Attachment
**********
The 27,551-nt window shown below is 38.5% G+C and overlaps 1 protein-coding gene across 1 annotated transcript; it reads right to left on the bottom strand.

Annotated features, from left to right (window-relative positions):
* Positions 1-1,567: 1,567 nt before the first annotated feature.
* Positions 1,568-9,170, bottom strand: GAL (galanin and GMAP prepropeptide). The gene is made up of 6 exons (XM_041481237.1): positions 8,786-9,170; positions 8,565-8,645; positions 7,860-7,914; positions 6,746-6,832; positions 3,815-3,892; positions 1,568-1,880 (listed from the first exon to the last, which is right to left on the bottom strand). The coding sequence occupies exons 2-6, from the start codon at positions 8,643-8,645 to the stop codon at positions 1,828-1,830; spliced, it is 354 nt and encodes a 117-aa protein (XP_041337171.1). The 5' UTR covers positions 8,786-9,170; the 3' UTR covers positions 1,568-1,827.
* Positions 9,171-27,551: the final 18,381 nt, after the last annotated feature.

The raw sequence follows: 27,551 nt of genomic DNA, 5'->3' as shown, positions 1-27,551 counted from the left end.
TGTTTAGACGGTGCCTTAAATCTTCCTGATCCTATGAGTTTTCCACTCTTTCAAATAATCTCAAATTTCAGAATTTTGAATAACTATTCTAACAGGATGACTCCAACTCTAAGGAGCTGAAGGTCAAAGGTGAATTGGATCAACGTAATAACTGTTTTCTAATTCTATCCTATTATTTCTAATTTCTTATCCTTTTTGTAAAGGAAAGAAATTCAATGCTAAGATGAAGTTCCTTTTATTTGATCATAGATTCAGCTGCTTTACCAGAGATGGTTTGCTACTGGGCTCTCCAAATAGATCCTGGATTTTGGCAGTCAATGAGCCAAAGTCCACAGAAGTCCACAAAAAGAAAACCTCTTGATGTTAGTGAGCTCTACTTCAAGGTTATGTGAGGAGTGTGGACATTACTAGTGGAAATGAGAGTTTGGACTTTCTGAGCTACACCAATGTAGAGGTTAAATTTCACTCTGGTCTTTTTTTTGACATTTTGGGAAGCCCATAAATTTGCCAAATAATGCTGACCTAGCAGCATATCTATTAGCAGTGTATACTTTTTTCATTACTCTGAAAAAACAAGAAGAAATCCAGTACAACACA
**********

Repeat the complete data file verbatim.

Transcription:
The 27,551-nt window shown below is 38.5% G+C and overlaps 1 protein-coding gene across 1 annotated transcript; it reads right to left on the bottom strand.

Annotated features, from left to right (window-relative positions):
* Positions 1-1,567: 1,567 nt before the first annotated feature.
* Positions 1,568-9,170, bottom strand: GAL (galanin and GMAP prepropeptide). The gene is made up of 6 exons (XM_041481237.1): positions 8,786-9,170; positions 8,565-8,645; positions 7,860-7,914; positions 6,746-6,832; positions 3,815-3,892; positions 1,568-1,880 (listed from the first exon to the last, which is right to left on the bottom strand). The coding sequence occupies exons 2-6, from the start codon at positions 8,643-8,645 to the stop codon at positions 1,828-1,830; spliced, it is 354 nt and encodes a 117-aa protein (XP_041337171.1). The 5' UTR covers positions 8,786-9,170; the 3' UTR covers positions 1,568-1,827.
* Positions 9,171-27,551: the final 18,381 nt, after the last annotated feature.

The raw sequence follows: 27,551 nt of genomic DNA, 5'->3' as shown, positions 1-27,551 counted from the left end.
TGTTTAGACGGTGCCTTAAATCTTCCTGATCCTATGAGTTTTCCACTCTTTCAAATAATCTCAAATTTCAGAATTTTGAATAACTATTCTAACAGGATGACTCCAACTCTAAGGAGCTGAAGGTCAAAGGTGAATTGGATCAACGTAATAACTGTTTTCTAATTCTATCCTATTATTTCTAATTTCTTATCCTTTTTGTAAAGGAAAGAAATTCAATGCTAAGATGAAGTTCCTTTTATTTGATCATAGATTCAGCTGCTTTACCAGAGATGGTTTGCTACTGGGCTCTCCAAATAGATCCTGGATTTTGGCAGTCAATGAGCCAAAGTCCACAGAAGTCCACAAAAAGAAAACCTCTTGATGTTAGTGAGCTCTACTTCAAGGTTATGTGAGGAGTGTGGACATTACTAGTGGAAATGAGAGTTTGGACTTTCTGAGCTACACCAATGTAGAGGTTAAATTTCACTCTGGTCTTTTTTTTGACATTTTGGGAAGCCCATAAATTTGCCAAATAATGCTGACCTAGCAGCATATCTATTAGCAGTGTATACTTTTTTCATTACTCTGAAAAAACAAGAAGAAATCCAGTACAACACA